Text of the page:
I think underquoting has always been an issue with a minority of agents over the last two decades that I have been buying and selling property. There are a minority of agents who will continue to do so and have deceived buyers in the past by quoting lower prices as “bait prices” to attract buyers to their properties in the hope of picking up that bargain that everyone wants. The old adage of “quote it low and watch it go and quote it high and watch it die” has rung true with these minority of agents who purposefully aim to deceive buyers.

I believe that we should go about addressing this issue with more adequate policing and harsher penalties/fines for those that breach the Trade Practice's Act. I cannot remember the last time when there was any media coverage about this in the last couple of years when most buyers and agents know that the practice exists, just as dummy bidding existed until harsher laws/penalties were introduced.

I believe this would be helped if it was mandatory for agents to quote a range in writing on their ads and the practice of “no quoting” to be abolished as these agents would be more accountable with proof of ads in writing.

In summary, I think underquoting is an issue with a minority of agents, which unfortunately taints all agents with the same brush and gives the industry a bad name. If agents were asked to provide more comparable sales (eg: 10 rather than the current three required by Consumer Affairs) and the vendors reserve price or agent’s market estimate prices had to be within the price range quoted this would elevate some of the problems.

Agents can’t be blamed though when the reserve is within the quoted range but the market takes it 10-20% plus above reserve which is happening at numerous auctions now.


Paul Biller - Principal of 1st City Hasemer & Caldwell-Eyles


When an exceptional result is achieved at an auction, there can be a downside. Complaints of underquoting are made by purchasers who have missed out on purchasing a property.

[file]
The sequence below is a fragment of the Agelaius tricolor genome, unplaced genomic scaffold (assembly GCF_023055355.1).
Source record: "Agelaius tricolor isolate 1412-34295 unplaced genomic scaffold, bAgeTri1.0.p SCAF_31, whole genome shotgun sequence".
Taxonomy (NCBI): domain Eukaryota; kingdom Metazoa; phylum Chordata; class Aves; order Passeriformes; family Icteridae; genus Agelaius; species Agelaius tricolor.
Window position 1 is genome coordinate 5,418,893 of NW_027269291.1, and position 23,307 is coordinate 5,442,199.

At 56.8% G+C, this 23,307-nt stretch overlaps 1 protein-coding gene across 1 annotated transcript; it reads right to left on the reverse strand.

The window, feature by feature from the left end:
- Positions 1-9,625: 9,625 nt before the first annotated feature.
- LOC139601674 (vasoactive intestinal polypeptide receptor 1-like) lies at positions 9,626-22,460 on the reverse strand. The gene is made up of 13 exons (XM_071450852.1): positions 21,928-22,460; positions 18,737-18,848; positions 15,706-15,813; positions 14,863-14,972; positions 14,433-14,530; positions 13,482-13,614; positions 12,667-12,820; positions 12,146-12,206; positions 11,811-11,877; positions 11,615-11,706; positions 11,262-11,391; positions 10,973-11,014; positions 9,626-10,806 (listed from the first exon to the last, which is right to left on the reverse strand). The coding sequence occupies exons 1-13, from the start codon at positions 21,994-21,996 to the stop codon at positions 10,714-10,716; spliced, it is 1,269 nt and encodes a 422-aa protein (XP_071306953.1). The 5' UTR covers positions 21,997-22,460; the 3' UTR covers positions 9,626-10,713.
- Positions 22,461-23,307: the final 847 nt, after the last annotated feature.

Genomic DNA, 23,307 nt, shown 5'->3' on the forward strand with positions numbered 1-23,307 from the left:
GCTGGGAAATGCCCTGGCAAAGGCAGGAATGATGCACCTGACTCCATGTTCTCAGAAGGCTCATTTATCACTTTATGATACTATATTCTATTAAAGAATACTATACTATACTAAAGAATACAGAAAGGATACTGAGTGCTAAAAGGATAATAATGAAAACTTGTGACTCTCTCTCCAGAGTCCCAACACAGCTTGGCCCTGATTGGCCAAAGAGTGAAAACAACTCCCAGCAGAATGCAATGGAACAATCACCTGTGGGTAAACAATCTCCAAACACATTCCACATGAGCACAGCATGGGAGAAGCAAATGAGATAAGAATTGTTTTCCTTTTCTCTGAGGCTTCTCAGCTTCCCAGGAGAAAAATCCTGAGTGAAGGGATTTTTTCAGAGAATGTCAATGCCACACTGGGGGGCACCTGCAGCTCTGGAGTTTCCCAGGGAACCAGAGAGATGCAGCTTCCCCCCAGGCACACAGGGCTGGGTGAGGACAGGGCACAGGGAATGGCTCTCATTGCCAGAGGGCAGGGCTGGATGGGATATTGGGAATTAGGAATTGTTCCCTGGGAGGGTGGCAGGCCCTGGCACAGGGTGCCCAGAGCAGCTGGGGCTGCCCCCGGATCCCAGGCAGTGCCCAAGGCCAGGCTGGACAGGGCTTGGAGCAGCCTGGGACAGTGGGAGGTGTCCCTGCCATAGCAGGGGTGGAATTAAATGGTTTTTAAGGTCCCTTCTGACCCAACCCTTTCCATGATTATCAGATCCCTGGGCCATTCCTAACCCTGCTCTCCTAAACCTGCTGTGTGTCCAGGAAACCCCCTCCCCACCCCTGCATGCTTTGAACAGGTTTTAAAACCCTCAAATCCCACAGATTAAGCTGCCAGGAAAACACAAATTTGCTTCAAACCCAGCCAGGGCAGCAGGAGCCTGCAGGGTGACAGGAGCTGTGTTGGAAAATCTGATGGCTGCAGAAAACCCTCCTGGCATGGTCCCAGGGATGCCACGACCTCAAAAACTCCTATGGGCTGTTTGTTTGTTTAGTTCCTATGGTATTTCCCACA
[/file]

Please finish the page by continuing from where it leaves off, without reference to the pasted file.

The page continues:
Strong auction results and growth in property prices this year has highlighted the widespread issue of underquoting and the frustration of buyers who miss out when properties sell for more than the quoted estimate - particularly after investing time and money into strata reports; building and pest inspections and solicitors.

The reality is that real estate agents can’t possibly predict exactly what a property will ultimately sell for in an auction, and with competitive bidding, the final price may well exceed both the vendor’s and the agent’s expectations.

When a real estate agent is appointed to auction a property – an auction agency agreement is signed between the agent and the vendor outlining various details and terms of the forthcoming sale including the agent’s opinion of value. Most agents will quote within 10% of this figure. This opinion is generally formed and substantiated by recent sales of properties with comparable attributes in the area, however, even if the agent researches comparable properties and quotes a price estimate that they genuinely believe is realistic, there’s no guarantee that the property at hand will sell within that range.

Quoted price estimates and comparable sales results should be taken as guides only. Ultimately, it’s the different spending limits of each bidder, their motivation for wanting the property and the intensity of competition that count on auction day.

The real issue isn’t underquoting, but the public’s misconception that an advertised or quoted price guide is the level at which the property is likely to sell. This is not necessarily the case.


As more responses come through, we will continue to update.

Edwin Almeida - Managing partner at Just Think Real Estate (Added Friday afternoon) almeida-oct-31-profile


Some agents believe the general public are still in the dark ages and that only they have the power or the understanding of their local market conditions. In the most, they are sadly mistaken. But they persist on underquoting for the sake of drawing a crowd to their auctions.

Yes, this does assist with the emotional frenzy from the buyers and adds to the end values of the property to a degree. This brings foreign buyers to the area that usually have money to burn.